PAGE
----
A System in Shambles: How Flint’s Water Crisis Reveals Problems Beyond the Lead in Its Water

Photo courtesy of nbcnews.com | Conversations about Flint's water crisis have become politicized.

Photo courtesy of nbcnews.com | Conversations about Flint’s water crisis have become politicized.

Dominica Cao ’19
Staff Writer

In light of the Flint, Mich. water crisis, extensive follow-ups have been conducted on the effects of lead poisoning and the hardships of living out of water bottles. Interestingly, the media coverage has also centered around politics, with Democrats pounding down on Michigan’s right-wing governor. Bernie Sanders has even called for Gov. Snyder’s resignation, stating that, “There are no excuses. The governor long ago knew about the lead in Flint’s water. He did nothing … Gov. Snyder should resign.” Unfortunately, in placing blame on one person, this type of statement dismisses so many issues that must be addressed. The problem isn’t one man, but the government system, in which ordinary citizens are the real victims.

In 2014, Flint was on the brink of bankruptcy. To address this financial crisis, Snyder pushed through legislation to reinstate Michigan’s Emergency Financial Manager (EFM) law that granted state intervention in local governments that experience financial emergencies.

However, this decision was extremely problematic. The EFM law has only proven to be harmful to Michigan municipalities, as their solution to improving the financial situation is always cutting city services. We witness an endless, disastrous loop every time: Finances are horrible, an EFM is appointed, services are cut, discontented residents are driven out, revenue plummets and then the cycle repeats. In the past two years, Flint has undergone four series of EFMs, and their quick resignations have contributed to the city’s lack of stability.

The water crisis began when Flint’s EFM decided to switch from the expensive water plan with Detroit’s Water and Sewerage Department to an alternative source – the Karegnondi Water Authority Pipeline project, which gets its water from Lake Huron. But since the project would take years to complete, the EFM decided on a cheaper alternative: Water from Flint’s very own polluted river. By including appropriations in his bill for EFMs, Snyder made voter repeal impossible. To make matters worse, these EFMs are non-elected officials who have absolute authority over city government officials, so democracy is thrown out the window. Snyder found a loophole in Michigan law by crafting an appropriations bill that was referendum-proof. But the problem is beyond Snyder: all Michigan lawmakers can exploit this, and estranging citizens and elected officials from the law-making process is a flaw in our system that must be corrected.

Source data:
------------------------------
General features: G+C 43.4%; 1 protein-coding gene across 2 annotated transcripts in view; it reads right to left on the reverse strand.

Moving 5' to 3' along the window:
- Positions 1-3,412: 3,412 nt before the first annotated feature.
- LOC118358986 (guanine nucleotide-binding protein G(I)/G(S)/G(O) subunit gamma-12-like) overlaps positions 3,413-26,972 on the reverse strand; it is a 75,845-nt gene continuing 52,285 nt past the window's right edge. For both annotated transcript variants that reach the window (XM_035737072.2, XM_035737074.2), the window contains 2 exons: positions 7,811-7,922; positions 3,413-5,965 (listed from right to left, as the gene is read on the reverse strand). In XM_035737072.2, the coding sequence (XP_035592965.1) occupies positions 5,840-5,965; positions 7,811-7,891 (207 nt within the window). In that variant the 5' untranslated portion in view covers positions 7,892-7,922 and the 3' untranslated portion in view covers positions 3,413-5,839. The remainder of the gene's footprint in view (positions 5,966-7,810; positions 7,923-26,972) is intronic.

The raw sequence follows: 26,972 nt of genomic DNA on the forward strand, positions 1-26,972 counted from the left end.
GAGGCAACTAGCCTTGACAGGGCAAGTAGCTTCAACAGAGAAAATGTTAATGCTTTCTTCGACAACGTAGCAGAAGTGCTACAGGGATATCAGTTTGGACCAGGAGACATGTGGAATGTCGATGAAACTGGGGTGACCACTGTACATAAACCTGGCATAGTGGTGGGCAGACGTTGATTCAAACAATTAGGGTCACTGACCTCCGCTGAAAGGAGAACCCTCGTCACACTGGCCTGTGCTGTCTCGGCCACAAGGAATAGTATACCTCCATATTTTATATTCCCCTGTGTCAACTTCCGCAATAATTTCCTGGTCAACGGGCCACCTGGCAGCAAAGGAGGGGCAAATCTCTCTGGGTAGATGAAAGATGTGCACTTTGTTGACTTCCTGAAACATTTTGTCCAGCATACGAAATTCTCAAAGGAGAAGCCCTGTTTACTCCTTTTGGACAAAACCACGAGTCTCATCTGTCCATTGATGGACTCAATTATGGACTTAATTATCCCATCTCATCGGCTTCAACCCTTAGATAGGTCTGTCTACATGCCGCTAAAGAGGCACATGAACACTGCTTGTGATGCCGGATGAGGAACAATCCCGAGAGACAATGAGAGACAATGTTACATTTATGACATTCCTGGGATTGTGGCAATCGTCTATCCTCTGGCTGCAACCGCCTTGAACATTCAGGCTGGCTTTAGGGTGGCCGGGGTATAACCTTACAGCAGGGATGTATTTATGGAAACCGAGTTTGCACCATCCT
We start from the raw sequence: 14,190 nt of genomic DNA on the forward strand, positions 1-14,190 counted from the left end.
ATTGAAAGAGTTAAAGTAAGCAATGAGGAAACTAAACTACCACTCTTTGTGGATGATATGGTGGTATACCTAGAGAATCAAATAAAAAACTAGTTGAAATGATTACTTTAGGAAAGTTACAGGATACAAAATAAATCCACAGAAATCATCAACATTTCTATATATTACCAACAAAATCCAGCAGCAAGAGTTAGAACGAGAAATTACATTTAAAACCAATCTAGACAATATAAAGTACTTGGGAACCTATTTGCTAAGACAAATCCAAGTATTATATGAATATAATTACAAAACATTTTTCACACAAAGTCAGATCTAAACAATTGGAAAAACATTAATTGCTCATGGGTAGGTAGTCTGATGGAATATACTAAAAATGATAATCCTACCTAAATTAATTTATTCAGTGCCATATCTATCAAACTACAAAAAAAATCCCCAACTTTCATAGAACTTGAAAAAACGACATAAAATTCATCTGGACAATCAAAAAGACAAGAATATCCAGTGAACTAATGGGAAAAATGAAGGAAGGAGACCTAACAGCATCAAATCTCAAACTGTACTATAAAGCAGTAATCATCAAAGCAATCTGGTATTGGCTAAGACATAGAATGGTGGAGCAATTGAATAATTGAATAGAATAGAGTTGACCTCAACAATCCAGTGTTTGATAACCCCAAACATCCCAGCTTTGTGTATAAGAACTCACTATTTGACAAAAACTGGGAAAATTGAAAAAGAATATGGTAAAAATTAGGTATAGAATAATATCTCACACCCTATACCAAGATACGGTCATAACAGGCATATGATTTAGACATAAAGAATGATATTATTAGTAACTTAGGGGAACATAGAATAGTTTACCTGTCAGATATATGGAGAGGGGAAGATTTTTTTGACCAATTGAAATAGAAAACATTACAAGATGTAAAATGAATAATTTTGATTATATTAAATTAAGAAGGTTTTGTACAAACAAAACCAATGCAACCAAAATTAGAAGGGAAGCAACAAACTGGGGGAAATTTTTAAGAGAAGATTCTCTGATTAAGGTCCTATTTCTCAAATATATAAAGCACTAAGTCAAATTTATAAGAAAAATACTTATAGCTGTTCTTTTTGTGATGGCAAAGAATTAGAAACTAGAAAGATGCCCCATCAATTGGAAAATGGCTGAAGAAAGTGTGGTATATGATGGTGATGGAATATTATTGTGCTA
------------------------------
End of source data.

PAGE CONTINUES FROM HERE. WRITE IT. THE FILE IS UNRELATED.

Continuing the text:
However, Snyder should not be blamed for how he reacted to knowledge of the water crisis, and this is where Sanders’s earlier statement reaches its largest flaw. A governor is only as good as the information provided to him or her, and in this crisis, Snyder has only drawn short sticks. When residents first began to complain of water discoloration and odor, Snyder involved himself by confronting the state health department.

However, the Department of Environmental Quality (DEQ) reported back to Snyder that testing results were in compliance with federal standards. In many interviews, Snyder revealed that the delay in governmental response was due to miscommunication, but recent email releases under the Freedom of Information Act confirm misinformation from the DEQ. When the U.S. Environmental Protection Agency (EPA) questioned the DEQ on the state of Flint’s water treatment process, DEQ’s Steven Busch replied that Flint indeed had an “optimized corrosion control plan.” Only recently did we find out that no such plan existed.

The DEQ’s horrible practice of covering up their mistakes and lies caused the situation to deteriorate with each passing month. While multiple sources like the Department of Health and Human Services (DHH) were quoting DEQ, Flint was wrapped in a ball of uncertainty. With the switch from Detroit water to Flint’s river, confusion on timetables, techniques and requirements for regulated testing were also mixed up. Today, hindsight allows us to see the larger scope of events and makes it easier to map out the causes of the Flint water crisis and possible courses of action, but it is difficult to place blame on a governor who was presented falsified information. Could he have done more to look into the problem? Definitely. But he was also working against the “truth” of environmental experts.

Indeed, there are so many issues revealed in Flint’s water crisis, such as the privatization of water, racism in housing administration and brain damage caused by lead poisoning. When tragedies like that of Flint’s are used as political stunts for people to attack opposing parties, it silences the plight of the victims and crafts a misguided discussion around partisan politics. And the solution to sack the man only simplifies a complex issue, limiting the scope for questioning, discussion and plans for improvement.

One Comment

  1. Read freep.com/story/opinion/columnists/nancy-kaffer/2016/02/20/flint-government-crisis/80414296/
    – Michigan resident.

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